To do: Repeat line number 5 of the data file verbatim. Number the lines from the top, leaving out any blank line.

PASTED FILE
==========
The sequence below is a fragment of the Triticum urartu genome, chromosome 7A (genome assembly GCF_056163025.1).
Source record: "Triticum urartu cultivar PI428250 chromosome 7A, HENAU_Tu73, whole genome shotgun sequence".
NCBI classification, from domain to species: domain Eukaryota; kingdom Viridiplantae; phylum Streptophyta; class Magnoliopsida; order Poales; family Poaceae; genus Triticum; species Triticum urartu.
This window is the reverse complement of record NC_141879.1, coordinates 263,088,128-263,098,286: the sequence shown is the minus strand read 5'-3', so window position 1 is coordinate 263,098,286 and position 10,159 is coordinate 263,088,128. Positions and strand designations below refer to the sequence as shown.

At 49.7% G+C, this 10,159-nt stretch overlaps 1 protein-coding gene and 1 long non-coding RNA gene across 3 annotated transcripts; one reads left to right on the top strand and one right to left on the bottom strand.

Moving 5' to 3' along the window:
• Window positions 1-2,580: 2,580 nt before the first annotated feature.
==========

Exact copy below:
At 49.7% G+C, this 10,159-nt stretch overlaps 1 protein-coding gene and 1 long non-coding RNA gene across 3 annotated transcripts; one reads left to right on the top strand and one right to left on the bottom strand.